In the wake of the loss of My Song, owners who transport their yachts on ships are finding out the hard way that carriers are often limited in their liability.
The U.S. Coast Guard spent 11 days searching 350,000 square miles of ocean for an 82-year-old sailor. He was never found, but there are lessons to be learned from the tragedy.
They say the job of a U.S. Air Force pararescueman combines the skills of a Navy Seal, an Army Ranger and a medic.
Five years ago, Sam Merrett saw the Ceres on the Hudson River waterfront and had an epiphany about education, alternative fuels and sailing.
Sargassum, the stinky sea- weed that blankets beaches, clogs canals and entangles boat propellers, is piling up at levels and in places that researchers have never seen.
The August 2005 crash off Bay Shore, New York, left physical and psychological damage that lingers to this day.
The town of Hempstead, New York, at least for the near future, is allowing the continuation of boating as usual.
Two recently published studies in the journal Nature make it seem that the 2004 film “The Day After Tomorrow” was, in fact, more science than fiction.
Fred Karash says that, right from the start, the whole thing felt like a shakedown.
As with so many things in boating, the story of Belafonte begins with another boat: Reef Express.
At the height of World War II, moviegoers paid about 30 cents each for tickets to “The Sullivans,” the story of five brothers from Waterloo, Iowa, who served aboard the USS Juneau in the 1942 Battle of Guadalcanal.
A Pennsylvania man who felt a 2016 on-water search by Pennsylvania waterways conservation officers was unconstitutional has been joined by the ACLU in his case against the Commonwealth of Pennsylvania. Will the court’s decision affect other boaters in the country who are subject to searches by the United States Coast Guard and other agencies?
In the online postings, the dust jackets on the books are torn and faded, not from lack of care but from love of use
In the database of National Historic Landmarks there are all kinds of boats from throughout U.S. history, including enough fireboats that even a cursory search requires the fingers on both hands to count them. Some of the designated fireboats date back as far as the early 1900s.
Orcas can recognize human speech and “talk back” through their blowholes, with noises that whales don’t usually make.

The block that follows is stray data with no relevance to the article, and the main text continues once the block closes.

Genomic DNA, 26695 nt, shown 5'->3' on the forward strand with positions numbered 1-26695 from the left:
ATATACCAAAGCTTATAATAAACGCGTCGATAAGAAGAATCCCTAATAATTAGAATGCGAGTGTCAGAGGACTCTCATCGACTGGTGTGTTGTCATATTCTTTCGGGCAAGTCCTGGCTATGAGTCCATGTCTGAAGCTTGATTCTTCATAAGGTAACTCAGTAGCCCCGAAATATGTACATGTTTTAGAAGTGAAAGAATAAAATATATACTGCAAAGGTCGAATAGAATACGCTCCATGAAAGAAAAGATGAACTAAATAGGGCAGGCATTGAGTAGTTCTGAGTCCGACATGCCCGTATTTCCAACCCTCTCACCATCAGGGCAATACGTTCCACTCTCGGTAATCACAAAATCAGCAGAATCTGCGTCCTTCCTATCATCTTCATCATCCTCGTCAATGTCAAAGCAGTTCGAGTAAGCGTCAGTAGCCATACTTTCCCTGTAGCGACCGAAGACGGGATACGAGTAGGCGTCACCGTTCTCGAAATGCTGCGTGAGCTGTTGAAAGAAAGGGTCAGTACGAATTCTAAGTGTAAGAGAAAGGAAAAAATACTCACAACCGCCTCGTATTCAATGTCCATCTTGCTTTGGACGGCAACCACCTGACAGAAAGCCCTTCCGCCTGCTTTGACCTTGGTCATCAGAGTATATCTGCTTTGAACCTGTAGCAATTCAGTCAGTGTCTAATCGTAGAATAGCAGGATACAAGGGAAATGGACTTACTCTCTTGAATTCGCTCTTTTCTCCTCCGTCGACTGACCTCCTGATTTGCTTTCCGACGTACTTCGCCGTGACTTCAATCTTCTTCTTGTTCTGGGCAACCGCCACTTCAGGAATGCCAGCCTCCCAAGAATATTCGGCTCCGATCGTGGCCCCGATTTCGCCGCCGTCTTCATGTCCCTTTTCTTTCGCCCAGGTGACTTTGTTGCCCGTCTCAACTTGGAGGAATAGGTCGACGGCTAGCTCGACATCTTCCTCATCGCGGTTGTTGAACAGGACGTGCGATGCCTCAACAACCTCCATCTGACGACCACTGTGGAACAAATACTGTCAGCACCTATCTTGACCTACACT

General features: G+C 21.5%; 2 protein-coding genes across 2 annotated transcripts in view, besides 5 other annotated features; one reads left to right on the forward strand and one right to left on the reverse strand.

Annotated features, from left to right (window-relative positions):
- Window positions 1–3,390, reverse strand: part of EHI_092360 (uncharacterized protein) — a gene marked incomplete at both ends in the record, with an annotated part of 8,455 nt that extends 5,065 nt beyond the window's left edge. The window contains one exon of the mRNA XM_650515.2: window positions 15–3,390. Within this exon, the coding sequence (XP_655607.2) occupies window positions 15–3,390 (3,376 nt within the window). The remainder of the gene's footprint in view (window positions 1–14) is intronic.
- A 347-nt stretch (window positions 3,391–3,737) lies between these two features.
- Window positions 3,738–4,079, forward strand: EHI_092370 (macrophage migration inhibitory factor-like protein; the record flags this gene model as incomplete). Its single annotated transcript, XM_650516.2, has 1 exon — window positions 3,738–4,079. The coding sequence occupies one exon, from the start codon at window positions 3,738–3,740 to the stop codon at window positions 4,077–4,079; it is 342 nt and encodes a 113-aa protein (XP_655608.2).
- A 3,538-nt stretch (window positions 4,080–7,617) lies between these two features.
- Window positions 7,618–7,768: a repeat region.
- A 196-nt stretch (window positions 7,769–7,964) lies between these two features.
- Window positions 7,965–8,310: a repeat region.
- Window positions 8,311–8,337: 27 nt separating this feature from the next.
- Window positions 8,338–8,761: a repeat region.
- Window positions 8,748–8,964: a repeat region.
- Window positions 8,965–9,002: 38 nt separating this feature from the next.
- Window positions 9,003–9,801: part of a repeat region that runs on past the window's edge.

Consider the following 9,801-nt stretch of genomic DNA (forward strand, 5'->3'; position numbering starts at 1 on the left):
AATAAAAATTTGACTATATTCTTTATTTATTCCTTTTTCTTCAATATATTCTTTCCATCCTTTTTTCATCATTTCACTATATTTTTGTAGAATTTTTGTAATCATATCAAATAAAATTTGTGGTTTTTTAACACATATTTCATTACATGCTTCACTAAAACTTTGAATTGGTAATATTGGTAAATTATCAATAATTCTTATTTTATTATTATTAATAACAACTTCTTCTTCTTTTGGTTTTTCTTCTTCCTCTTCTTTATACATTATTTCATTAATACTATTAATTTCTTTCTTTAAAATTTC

Everett Pearson was a fiberglass boatbuilding pioneer who co-founded Pearson Yachts and helped to launch the J/Boats sailboat brand.
If mussels foul your boat or dock on a regular basis, you might think the mollusk is the enemy.
Boat-trailer decouplings that lead to deaths and criminal prosecution are so rare that the Boat Trailer Manufacturers Association doesn’t even have statistics about them, says Darren Envall, the group’s assistant executive director.
For a vessel with such a big history, the lightship Ambrose looks surprisingly small. Perhaps it’s because South Street Seaport Museum has the 135-footer tied up across from the 325-foot iron-hulled Wavertree.
For a vessel with such a big history, the lightship Ambrose looks surprisingly small.
In early January, on his way out of the Oval Office, President Obama denied a half-dozen permits to companies that wanted to search for oil and gas deposits beneath the Atlantic. Environmentalists celebrated the move. Titans of the energy industry fumed.
A retrial is expected on manslaughter charges in the case of Cheeki Rafiki, a Beneteau First 40.7 that capsized in 2014 more than 620 miles off Cape Cod, Massachusetts, killing four British sailors. The boat was en route to England after competing in Antigua Sailing Week.
On an otherwise typical day in August 2015, John Waldman looked around the waters near his home off Hempstead Harbor, on Long Island’s north shore. Usually when he gazed out, he saw the blue shimmer of Long Island Sound. On that day, however, he saw the unmistakable silver glint of menhaden, a fish known locally as bunker.